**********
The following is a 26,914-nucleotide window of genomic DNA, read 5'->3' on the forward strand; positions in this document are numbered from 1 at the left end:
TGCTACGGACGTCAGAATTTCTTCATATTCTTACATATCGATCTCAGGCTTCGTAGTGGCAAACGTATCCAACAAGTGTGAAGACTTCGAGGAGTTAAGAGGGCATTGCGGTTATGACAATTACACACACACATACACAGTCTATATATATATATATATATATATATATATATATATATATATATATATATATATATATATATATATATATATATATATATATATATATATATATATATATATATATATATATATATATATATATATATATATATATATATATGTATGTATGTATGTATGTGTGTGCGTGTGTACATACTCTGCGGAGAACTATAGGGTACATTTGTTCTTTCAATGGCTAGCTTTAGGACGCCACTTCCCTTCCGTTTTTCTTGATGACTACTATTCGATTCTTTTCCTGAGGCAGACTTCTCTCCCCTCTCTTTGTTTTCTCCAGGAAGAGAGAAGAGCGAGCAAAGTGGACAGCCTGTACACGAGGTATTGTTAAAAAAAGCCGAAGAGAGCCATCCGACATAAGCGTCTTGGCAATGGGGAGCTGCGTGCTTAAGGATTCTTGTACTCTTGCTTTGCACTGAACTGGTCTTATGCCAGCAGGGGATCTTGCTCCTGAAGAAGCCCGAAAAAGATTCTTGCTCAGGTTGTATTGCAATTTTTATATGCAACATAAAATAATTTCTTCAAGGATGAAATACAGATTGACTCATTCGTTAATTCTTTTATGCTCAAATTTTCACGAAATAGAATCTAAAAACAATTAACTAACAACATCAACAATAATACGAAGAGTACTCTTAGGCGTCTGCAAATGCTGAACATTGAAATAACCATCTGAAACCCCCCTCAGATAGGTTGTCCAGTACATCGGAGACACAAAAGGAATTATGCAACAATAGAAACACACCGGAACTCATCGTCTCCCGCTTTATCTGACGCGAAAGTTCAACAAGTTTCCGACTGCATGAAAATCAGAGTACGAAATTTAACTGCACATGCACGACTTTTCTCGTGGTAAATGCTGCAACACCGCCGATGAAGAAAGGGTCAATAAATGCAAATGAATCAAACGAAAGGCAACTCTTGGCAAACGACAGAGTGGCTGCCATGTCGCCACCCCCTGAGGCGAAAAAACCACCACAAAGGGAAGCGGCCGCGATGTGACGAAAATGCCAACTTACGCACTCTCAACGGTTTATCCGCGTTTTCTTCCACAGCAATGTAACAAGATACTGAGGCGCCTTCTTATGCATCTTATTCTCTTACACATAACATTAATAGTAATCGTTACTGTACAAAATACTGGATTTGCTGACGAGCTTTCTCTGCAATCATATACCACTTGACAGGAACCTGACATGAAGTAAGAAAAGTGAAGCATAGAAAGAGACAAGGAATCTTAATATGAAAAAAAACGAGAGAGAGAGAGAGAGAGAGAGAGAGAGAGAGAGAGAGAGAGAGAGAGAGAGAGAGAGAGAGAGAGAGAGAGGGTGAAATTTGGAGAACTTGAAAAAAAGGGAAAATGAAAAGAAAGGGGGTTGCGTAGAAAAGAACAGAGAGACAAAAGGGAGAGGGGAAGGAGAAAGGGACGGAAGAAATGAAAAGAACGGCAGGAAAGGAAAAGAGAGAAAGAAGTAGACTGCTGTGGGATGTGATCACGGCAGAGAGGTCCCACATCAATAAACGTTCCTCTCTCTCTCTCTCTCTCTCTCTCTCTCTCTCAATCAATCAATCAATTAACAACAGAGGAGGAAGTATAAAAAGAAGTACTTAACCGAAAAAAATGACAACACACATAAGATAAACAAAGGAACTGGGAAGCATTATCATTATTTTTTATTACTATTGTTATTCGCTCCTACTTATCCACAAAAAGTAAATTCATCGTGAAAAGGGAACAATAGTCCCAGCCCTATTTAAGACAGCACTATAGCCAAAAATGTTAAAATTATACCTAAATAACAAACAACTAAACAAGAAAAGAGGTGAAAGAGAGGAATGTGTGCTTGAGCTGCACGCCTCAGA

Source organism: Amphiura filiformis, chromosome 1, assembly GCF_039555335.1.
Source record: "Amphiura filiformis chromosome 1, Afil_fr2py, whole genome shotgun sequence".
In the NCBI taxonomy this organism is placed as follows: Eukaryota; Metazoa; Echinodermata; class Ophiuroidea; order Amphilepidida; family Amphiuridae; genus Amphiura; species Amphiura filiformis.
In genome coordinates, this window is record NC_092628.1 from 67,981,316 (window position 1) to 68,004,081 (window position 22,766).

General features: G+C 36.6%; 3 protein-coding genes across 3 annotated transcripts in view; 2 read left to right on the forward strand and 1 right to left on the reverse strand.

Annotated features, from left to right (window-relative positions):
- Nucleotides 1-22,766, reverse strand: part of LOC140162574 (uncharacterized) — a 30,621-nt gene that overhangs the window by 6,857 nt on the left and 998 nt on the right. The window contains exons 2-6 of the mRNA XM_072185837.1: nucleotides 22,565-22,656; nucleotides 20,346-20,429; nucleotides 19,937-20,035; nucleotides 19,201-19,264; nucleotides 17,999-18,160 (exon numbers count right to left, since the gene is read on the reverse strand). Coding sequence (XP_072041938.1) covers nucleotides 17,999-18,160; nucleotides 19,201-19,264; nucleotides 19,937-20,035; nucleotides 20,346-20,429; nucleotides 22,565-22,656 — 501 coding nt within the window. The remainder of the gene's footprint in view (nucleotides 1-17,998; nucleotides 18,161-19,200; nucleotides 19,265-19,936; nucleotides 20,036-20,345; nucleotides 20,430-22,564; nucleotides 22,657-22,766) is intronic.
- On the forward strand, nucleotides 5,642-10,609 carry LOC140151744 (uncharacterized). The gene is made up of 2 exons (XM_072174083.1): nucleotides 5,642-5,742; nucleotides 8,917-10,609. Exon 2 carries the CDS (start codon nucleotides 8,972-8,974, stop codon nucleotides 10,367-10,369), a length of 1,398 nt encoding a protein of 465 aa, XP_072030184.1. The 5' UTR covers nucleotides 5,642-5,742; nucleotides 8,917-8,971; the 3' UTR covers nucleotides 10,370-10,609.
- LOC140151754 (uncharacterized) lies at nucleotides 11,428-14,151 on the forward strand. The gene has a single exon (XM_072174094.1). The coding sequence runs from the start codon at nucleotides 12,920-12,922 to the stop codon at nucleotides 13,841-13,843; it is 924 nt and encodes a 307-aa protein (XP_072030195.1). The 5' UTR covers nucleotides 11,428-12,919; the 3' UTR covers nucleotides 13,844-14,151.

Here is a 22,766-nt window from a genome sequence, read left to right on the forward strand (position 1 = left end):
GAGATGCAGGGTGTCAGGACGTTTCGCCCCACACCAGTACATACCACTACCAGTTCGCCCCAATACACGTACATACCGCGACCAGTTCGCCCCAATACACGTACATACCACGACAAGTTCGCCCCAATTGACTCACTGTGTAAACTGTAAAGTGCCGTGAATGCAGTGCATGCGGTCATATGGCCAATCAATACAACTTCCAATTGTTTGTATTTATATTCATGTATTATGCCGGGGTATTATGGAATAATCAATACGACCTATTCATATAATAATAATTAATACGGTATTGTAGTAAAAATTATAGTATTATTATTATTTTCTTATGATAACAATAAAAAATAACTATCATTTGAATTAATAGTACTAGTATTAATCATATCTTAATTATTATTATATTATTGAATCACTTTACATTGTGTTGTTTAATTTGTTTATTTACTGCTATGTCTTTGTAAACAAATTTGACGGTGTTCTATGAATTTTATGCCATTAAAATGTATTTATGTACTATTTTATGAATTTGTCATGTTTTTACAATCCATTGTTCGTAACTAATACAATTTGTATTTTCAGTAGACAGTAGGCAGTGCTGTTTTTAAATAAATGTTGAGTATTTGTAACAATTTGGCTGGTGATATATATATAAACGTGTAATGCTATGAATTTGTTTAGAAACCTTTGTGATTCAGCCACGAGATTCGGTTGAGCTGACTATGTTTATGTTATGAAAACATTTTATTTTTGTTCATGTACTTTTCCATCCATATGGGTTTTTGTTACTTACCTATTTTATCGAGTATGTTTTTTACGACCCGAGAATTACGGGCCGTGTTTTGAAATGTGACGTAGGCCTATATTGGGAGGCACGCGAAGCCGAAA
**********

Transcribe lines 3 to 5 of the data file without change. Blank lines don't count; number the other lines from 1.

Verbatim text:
Source organism: Amphiura filiformis, chromosome 1, assembly GCF_039555335.1.
Source record: "Amphiura filiformis chromosome 1, Afil_fr2py, whole genome shotgun sequence".
In the NCBI taxonomy this organism is placed as follows: Eukaryota; Metazoa; Echinodermata; class Ophiuroidea; order Amphilepidida; family Amphiuridae; genus Amphiura; species Amphiura filiformis.